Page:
This article is the third in a mini-series of quick reference guides for installing Apache, PHP, and MySQL in Ubuntu 16. In this article we will cover the installation of PHP 7 and the Apache PHP module. Lastly we’ll verify PHP works with Apache. My environment for these steps is Ubuntu 16 running on VirtualBox in Windows 10 x64. Previously… Check out the previous article where we installed Apache HTTP Server.
This article is the second in a mini-series of quick reference guides for installing Apache, PHP, and MySQL in Ubuntu 16. In this article we will cover the installation of MySQL Server. My environment for these steps is Ubuntu 16 running on VirtualBox in Windows 10 x64. Previously… Check out the previous article where we installed Apache HTTP Server. Install Apache in Ubuntu 16 Install MySQL in Ubuntu First we can check if MySQL is already installed.
This article is the first in a mini-series of quick reference guides for installing Apache, PHP, and MySQL in Ubuntu 16. These steps are possibly the minumum required for getting a development environment up and running, and can be used for testing your web development locally. This first article will cover the installation of the Apache HTTP Server. There are many excellent guides availble which provide much more explanation. For a more detailed walkthrough of the process the below examples may be useful:
Today I want to share my first glance at Hugo Shortcodes. Previously I have installed Hugo and everything is working nicely, but content authoring is where I’ll spend most of my time with Hugo, so understanding the formatting options is important. This article will introduce two simple examples of formatting and arranging content in Hugo. The traditional CSS approach We can use CSS as we would in any site:
Previously I completed a basic Hugo install with the Blackburn theme. It’s default site structure consists of a single directory to store the various pages: /content/post/ We can create subdirectories within post to suit our needs and organise content, and that is fine. However you may be tempted to create additional directories at the same level as post, in which case you will need to delve into it’s inner workings.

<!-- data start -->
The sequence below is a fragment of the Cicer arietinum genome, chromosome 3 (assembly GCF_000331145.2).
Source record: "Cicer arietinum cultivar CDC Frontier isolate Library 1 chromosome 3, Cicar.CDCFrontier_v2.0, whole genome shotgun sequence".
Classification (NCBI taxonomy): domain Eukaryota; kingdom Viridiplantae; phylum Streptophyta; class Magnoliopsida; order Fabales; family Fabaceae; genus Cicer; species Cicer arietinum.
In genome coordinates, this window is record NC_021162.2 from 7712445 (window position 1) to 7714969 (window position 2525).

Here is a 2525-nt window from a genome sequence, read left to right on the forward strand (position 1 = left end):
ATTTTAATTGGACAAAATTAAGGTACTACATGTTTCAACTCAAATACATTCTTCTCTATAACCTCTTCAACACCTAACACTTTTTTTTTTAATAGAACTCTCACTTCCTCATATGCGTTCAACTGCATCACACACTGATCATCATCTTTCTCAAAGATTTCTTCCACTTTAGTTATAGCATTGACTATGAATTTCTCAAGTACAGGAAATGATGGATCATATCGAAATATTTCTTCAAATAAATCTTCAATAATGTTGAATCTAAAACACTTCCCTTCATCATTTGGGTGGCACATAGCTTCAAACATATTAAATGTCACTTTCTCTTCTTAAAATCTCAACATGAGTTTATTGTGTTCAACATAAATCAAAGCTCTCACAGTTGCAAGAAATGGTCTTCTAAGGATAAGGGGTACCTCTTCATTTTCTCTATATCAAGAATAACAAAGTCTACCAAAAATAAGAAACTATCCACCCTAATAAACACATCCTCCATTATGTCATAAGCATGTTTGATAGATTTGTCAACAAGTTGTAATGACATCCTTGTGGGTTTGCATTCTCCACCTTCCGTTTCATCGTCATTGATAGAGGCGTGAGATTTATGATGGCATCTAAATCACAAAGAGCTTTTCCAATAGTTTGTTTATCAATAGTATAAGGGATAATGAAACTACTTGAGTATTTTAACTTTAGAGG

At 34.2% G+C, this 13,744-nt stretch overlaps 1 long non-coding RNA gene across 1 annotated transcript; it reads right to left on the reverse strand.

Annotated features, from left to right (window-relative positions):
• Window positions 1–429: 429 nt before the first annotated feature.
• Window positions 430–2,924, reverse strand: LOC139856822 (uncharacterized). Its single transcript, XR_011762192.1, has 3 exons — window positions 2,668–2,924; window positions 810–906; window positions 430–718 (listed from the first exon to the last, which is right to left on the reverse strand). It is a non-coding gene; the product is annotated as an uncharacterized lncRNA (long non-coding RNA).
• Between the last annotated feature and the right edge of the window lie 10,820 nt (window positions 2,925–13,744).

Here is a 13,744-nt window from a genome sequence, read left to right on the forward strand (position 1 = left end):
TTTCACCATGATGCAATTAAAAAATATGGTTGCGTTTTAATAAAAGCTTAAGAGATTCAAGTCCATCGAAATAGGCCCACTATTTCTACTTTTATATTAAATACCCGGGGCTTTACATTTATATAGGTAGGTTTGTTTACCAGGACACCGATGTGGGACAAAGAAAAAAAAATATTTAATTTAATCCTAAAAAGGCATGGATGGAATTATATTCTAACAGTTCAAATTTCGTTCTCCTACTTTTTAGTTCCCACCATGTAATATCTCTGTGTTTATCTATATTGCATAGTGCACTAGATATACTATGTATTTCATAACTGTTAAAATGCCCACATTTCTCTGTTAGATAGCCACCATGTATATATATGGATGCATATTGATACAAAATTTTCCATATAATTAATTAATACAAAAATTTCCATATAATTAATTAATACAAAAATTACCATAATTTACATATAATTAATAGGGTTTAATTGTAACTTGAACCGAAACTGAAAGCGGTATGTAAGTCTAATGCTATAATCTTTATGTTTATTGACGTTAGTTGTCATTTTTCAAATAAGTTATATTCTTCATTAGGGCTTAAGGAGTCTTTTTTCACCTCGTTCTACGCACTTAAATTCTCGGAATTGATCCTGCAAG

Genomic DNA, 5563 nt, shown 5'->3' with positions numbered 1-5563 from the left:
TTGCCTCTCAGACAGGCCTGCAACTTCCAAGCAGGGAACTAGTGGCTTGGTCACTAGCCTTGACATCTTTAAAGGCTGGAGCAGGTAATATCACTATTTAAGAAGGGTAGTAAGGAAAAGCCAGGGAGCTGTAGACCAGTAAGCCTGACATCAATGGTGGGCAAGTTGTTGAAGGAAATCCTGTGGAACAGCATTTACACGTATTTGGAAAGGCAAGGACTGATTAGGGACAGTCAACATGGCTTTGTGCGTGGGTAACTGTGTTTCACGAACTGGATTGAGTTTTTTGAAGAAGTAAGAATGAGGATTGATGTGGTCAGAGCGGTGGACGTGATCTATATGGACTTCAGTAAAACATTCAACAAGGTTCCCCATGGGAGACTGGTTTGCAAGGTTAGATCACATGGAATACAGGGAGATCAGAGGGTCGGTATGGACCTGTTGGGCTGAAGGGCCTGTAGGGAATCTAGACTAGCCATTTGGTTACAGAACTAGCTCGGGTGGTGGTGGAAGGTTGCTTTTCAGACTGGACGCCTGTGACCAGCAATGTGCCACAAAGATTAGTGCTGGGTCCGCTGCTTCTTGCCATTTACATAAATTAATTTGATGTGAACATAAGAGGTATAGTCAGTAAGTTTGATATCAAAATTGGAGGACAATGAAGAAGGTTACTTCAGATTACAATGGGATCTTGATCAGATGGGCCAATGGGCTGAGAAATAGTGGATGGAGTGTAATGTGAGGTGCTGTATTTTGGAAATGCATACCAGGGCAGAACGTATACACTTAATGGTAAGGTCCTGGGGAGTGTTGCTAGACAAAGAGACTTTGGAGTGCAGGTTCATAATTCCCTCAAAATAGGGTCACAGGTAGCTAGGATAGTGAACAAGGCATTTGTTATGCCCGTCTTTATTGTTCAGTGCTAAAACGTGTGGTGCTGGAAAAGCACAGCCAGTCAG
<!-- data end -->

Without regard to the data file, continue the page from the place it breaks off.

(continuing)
Today I will disuss how to include a Table of Contents (TOC) on a Hugo page. I’ll be referencing the Hugo documentation: https://gohugo.io/extras/toc/ While setting this up in my environment I also found this support page had some helpful information: https://discuss.gohugo.io/t/tableofcontents/1616 As usual I’m working with the Blackburn theme. Include TOC on every page The default site hierarchy in the Blackburn theme centres around the \content\post directory.
In a previous article I mentioned that I run a local instance of Mediawiki. More recently, I’ve wanted to view my local wiki on my mobile device, however Mediawiki doesn’t support this by default. Thankfully, there is an Extension for that, MobileFrontend. Install MobileFrontend extension Download the extension and extract into \mediawiki\extensions\MobileFrontend Edit LocalSettings.php and add the following: wfLoadExtension( 'MobileFrontend' ); $wgMFAutodetectMobileView = true; The Mobile homepage formatting guide provides some tips.
For several years now I’ve been running a local instance of Mediawiki, and in that time I’ve only upgraded it once. And that’s a problem. Because now I’m scared to touch it. I perform backups regularly, sure. But I’m scared I’ll lose all those years of content if something goes wrong. And an upgrade would require hours I don’t have. Or so I thought. With a litte free time and an acceptance that things may break, I jumped in.